I have been using a Lenovo ThinkPad X1 Carbon laptop (210 DPI) for four years and a Nokia 8 phone (550 DPI) for a year. I enjoy their HiDPI screens: text is crisp and easy to read. To get a similar experience for my workstation, I bought a pair of Dell P2415Q monitors:
The Dell P2415Q is a 24” display featuring an IPS panel with a 3840×2160 resolution (185 DPI) and a complete coverage of the sRGB color space. It was released in 2015 and its price is now below US$400. It received positive reviews.
One of my units arrived with a dead pixel. I thought it was a problem from the past but Dell policy on dead pixels says:
During LCD manufacturing process, it is not uncommon for one or more sub-pixels to become fixed in an unchanging state. A display with a 1 to 5 fixed sub-pixel is considered normal and within industry standards.
Three new dead pixels have appeared. Therefore, I definitely do not recommend these screens.
Another issue is the presence of faint horizontal grey lines, (barely) visible on white background. The issue seems to not be uncommon but Dell is dismissive about it. If I sit correctly, the lines become invisible.
This happens when the screen is connected through HDMI. In this case, the pixel format may be YCbCr of RGB. I have fixed the problem by hacking the EDID of the display so the driver chooses RGB.
I am a bit disappointed by these issues, but I think they are bearable and it is an opportunity to help fix my obsession over such details.
To drive a 4K display at 60 Hz, you need at least either HDMI 2.0 or DisplayPort 1.2. The Dell P2415Q has been upgraded to HDMI 2.0 in 2016 and also provides a DP 1.2 input. There is a port for daisy-chaining a second monitor but, without support for DP 1.3, the refresh rate would drop to 30 Hz.
There is currently no available Radeon card around US$100 able to drive two 4K displays. On the Nvidia side, the GeForce GT 1030 fits the bill with a power consumption of 20 W for the DDR4 version. I opted for a passively cooled model from MSI. On Linux, the result is quite disappointing:
The proprietary Nvidia driver exhibits poor performance. It’s difficult to know if this is due to the graphic card itself,1 or to the drivers. I’ve tested 390, 396, 410, 415 and 418. Moreover, suspend-to-RAM is broken.
I have switched to an ASUS Phoenix Radeon RX 550. With such a card, everything runs smoothly, using the open
amdgpu. The card comes with a fan but it is
PWM-controlled. See ArchWiki for more details. In
automatic mode, when
/sys/class/drm/card0/device/hwmon/hwmon1/pwm1_enable is set to
it spins at 1050 RPM:
$ sensors amdgpu-pci-0100 amdgpu-pci-0100 Adapter: PCI adapter vddgfx: +0.88 V fan1: 1047 RPM temp1: +51.0°C (crit = +94.0°C, hyst = -273.1°C) power1: 17.20 W (cap = 35.00 W)
HiDPI support on Linux with X11#
GNOME and KDE now supports HiDPI displays out of the box when running
with X11. For other environments, it’s quite easy to setup, thanks to
xsettingsd. The following snippet should be invoked from
~/.xsession or when the DPI value changes:
# Target DPI dpi=192 # For applications supporting XSettings, `Xft/DPI' sets font scaling # (and sometimes interface scaling), `Gdk/WindowScalingFactor' sets # interface scaling with GTK 3, and `Gdk/UnscaledDPI' undo font scaling # for GTK 3 applications. > ~/.xsettingsd cat <<EOF Xft/DPI $(( $dpi*1024 )) Gdk/WindowScalingFactor $(( $dpi/96 )) Gdk/UnscaledDPI $(( $dpi*1024/($dpi/96) )) EOF pkill -HUP xsettingsd || xsettingsd & # For QT applications. export QT_AUTO_SCREEN_SCALE_FACTOR=1 # For miscellaneous applications. echo Xft.dpi: $dpi | xrdb -merge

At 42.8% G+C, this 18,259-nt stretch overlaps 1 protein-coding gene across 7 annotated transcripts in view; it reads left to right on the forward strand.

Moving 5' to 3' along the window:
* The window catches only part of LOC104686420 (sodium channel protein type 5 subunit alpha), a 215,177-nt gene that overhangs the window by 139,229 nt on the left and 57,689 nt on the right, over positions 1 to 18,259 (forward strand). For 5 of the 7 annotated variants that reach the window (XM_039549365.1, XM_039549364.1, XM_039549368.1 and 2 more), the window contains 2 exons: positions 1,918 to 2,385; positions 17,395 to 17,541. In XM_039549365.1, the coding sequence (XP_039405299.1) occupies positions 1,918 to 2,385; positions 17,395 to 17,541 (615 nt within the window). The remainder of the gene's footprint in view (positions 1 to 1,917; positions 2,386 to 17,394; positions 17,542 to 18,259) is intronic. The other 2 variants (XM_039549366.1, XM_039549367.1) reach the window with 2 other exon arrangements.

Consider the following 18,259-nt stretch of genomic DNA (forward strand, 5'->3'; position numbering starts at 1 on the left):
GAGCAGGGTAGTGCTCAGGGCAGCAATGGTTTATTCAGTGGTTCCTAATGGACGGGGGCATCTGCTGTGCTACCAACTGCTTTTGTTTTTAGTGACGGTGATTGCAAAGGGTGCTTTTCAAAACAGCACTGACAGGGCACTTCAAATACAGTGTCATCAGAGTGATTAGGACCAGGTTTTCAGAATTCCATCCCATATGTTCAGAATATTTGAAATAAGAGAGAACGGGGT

Then, it is up to each application to know how to render on a HiDPI display. The table below gives an overview of HiDPI support for various ones, using the above settings. “Text scaling” indicates if an application is able to adapt the font size. This is usually the most essential feature. “Interface scaling” tells if it is able to scale the whole interface, including the icons. Ideally, applications are also expected to be able to dynamically update scaling when notified through XSettings, which is useful when switching to an external display.
|Application||Text scaling||Interface scaling||No restart needed?|
|Most QT 5 apps||✔️||✔️||✔️|
|Most Electron apps4||✔️||✔️||✔️|
|Firefox3 (GTK 3)||✔️||✔️||✔️|
|Emacs 26.1 (GTK 3)||✔️||😐||✔️|
|VTE terminals (GTK 3)||✔️||😐||✔️|
|Most GTK 3 apps||✔️||😐||✔️|
|Gimp (GTK 2)||✔️||❌||✔️|
|Inkscape (GTK 2)||✔️||❌||✔️|
|Most GTK 2 apps||✔️||❌||✔️|
|Most Java apps6||🙄||🙄||❌|
|xterm and rxvt (with Xft)||✔️||n/a||❌|
|Most other applications||❌||❌||❌|
QT 5 applications offer very good support. GTK 3 applications can currenly only scale their interfaces using an integer factor, which is annoying when you need an 1.5× factor. GTK 2 applications will only scale the text and there are still many of them—notably Gimp. For more details, have a look at the dedicated page on ArchWiki. Beyond X11, Wayland is able to provide per-monitor scaling and to scale applications without HiDPI support.
In conclusion, today’s situation still depends heavily on the applications you run. As I spend most of my time in a VTE terminal, in Emacs and in Firefox, I am mostly happy with the result.
Compared to my previous setup, the number of pixels is quadrupled. The card is using 4-lane links over PCI 3.0 which translates to a bandwidth of 25 Gbits/s. This barely allows the transfer of 7680×2160 pixels at 60 Hz using 24-bit colors. Also, the use of DDR4 for such a graphic card is seen as a cheap move. ↩︎
To detect changes, Chromium watches for RandR events. They may be caught before XSettings variables are updated. ↩︎
If it doesn’t work, try with the
Java applications need to be invoked with the
GDK_SCALE=2environment variable. Otherwise, they don’t scale. ↩︎